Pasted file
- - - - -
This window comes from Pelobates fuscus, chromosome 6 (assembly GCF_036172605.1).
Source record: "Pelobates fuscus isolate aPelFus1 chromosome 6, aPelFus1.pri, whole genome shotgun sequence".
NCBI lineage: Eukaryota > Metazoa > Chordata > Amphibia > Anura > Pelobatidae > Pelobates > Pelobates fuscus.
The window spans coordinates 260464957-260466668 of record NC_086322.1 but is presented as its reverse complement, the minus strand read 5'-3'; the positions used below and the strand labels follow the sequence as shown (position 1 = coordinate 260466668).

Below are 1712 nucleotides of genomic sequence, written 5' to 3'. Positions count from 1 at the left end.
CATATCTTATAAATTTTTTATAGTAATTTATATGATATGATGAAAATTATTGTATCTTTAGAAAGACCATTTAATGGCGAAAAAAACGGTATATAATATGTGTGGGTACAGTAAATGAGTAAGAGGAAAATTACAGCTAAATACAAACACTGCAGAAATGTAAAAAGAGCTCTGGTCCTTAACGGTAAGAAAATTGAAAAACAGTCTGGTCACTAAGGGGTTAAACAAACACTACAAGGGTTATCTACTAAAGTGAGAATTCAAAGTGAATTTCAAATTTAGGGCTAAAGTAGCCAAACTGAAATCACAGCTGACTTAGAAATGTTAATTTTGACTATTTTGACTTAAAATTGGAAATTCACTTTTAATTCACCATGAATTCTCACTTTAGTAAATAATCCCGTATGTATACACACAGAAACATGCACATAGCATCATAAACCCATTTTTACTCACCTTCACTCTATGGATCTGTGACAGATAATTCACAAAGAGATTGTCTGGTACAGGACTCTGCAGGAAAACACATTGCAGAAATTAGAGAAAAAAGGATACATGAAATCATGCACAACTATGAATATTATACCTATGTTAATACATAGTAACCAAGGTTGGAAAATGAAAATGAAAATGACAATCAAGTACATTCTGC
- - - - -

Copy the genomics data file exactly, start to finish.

This window comes from Pelobates fuscus, chromosome 6 (assembly GCF_036172605.1).
Source record: "Pelobates fuscus isolate aPelFus1 chromosome 6, aPelFus1.pri, whole genome shotgun sequence".
NCBI lineage: Eukaryota > Metazoa > Chordata > Amphibia > Anura > Pelobatidae > Pelobates > Pelobates fuscus.
The window spans coordinates 260464957-260466668 of record NC_086322.1 but is presented as its reverse complement, the minus strand read 5'-3'; the positions used below and the strand labels follow the sequence as shown (position 1 = coordinate 260466668).

Below are 1712 nucleotides of genomic sequence, written 5' to 3'. Positions count from 1 at the left end.
CATATCTTATAAATTTTTTATAGTAATTTATATGATATGATGAAAATTATTGTATCTTTAGAAAGACCATTTAATGGCGAAAAAAACGGTATATAATATGTGTGGGTACAGTAAATGAGTAAGAGGAAAATTACAGCTAAATACAAACACTGCAGAAATGTAAAAAGAGCTCTGGTCCTTAACGGTAAGAAAATTGAAAAACAGTCTGGTCACTAAGGGGTTAAACAAACACTACAAGGGTTATCTACTAAAGTGAGAATTCAAAGTGAATTTCAAATTTAGGGCTAAAGTAGCCAAACTGAAATCACAGCTGACTTAGAAATGTTAATTTTGACTATTTTGACTTAAAATTGGAAATTCACTTTTAATTCACCATGAATTCTCACTTTAGTAAATAATCCCGTATGTATACACACAGAAACATGCACATAGCATCATAAACCCATTTTTACTCACCTTCACTCTATGGATCTGTGACAGATAATTCACAAAGAGATTGTCTGGTACAGGACTCTGCAGGAAAACACATTGCAGAAATTAGAGAAAAAAGGATACATGAAATCATGCACAACTATGAATATTATACCTATGTTAATACATAGTAACCAAGGTTGGAAAATGAAAATGAAAATGACAATCAAGTACATTCTGC